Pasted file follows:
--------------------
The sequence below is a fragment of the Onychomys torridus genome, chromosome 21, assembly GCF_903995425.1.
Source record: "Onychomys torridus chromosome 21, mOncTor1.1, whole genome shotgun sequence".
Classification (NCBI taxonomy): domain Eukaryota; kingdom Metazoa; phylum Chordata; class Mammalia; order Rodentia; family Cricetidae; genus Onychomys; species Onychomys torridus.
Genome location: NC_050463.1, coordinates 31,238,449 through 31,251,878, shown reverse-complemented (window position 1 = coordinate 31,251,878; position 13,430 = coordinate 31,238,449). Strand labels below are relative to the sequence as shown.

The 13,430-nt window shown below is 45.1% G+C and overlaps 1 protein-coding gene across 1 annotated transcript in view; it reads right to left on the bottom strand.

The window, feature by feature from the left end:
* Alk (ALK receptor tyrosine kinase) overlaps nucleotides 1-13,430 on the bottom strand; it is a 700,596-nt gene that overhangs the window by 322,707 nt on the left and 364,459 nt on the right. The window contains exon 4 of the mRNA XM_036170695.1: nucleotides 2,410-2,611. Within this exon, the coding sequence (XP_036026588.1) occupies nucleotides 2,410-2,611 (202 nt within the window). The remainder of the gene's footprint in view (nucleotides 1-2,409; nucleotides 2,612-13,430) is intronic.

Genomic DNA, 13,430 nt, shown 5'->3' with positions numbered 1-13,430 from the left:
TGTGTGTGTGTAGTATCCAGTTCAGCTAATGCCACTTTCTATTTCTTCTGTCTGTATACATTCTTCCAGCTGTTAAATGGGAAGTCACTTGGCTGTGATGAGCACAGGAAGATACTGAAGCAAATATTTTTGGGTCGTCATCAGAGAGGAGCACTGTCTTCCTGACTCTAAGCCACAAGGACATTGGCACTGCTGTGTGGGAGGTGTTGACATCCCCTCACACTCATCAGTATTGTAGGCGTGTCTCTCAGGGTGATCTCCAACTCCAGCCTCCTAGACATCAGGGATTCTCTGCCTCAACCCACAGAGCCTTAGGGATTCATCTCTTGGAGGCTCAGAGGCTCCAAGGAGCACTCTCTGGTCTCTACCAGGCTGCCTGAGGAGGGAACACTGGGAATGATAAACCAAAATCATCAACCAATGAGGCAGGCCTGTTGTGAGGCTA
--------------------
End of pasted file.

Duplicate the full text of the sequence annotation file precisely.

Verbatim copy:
The sequence below is a fragment of the Onychomys torridus genome, chromosome 21, assembly GCF_903995425.1.
Source record: "Onychomys torridus chromosome 21, mOncTor1.1, whole genome shotgun sequence".
Classification (NCBI taxonomy): domain Eukaryota; kingdom Metazoa; phylum Chordata; class Mammalia; order Rodentia; family Cricetidae; genus Onychomys; species Onychomys torridus.
Genome location: NC_050463.1, coordinates 31,238,449 through 31,251,878, shown reverse-complemented (window position 1 = coordinate 31,251,878; position 13,430 = coordinate 31,238,449). Strand labels below are relative to the sequence as shown.

The 13,430-nt window shown below is 45.1% G+C and overlaps 1 protein-coding gene across 1 annotated transcript in view; it reads right to left on the bottom strand.

The window, feature by feature from the left end:
* Alk (ALK receptor tyrosine kinase) overlaps nucleotides 1-13,430 on the bottom strand; it is a 700,596-nt gene that overhangs the window by 322,707 nt on the left and 364,459 nt on the right. The window contains exon 4 of the mRNA XM_036170695.1: nucleotides 2,410-2,611. Within this exon, the coding sequence (XP_036026588.1) occupies nucleotides 2,410-2,611 (202 nt within the window). The remainder of the gene's footprint in view (nucleotides 1-2,409; nucleotides 2,612-13,430) is intronic.

Genomic DNA, 13,430 nt, shown 5'->3' with positions numbered 1-13,430 from the left:
TGTGTGTGTGTAGTATCCAGTTCAGCTAATGCCACTTTCTATTTCTTCTGTCTGTATACATTCTTCCAGCTGTTAAATGGGAAGTCACTTGGCTGTGATGAGCACAGGAAGATACTGAAGCAAATATTTTTGGGTCGTCATCAGAGAGGAGCACTGTCTTCCTGACTCTAAGCCACAAGGACATTGGCACTGCTGTGTGGGAGGTGTTGACATCCCCTCACACTCATCAGTATTGTAGGCGTGTCTCTCAGGGTGATCTCCAACTCCAGCCTCCTAGACATCAGGGATTCTCTGCCTCAACCCACAGAGCCTTAGGGATTCATCTCTTGGAGGCTCAGAGGCTCCAAGGAGCACTCTCTGGTCTCTACCAGGCTGCCTGAGGAGGGAACACTGGGAATGATAAACCAAAATCATCAACCAATGAGGCAGGCCTGTTGTGAGGCTA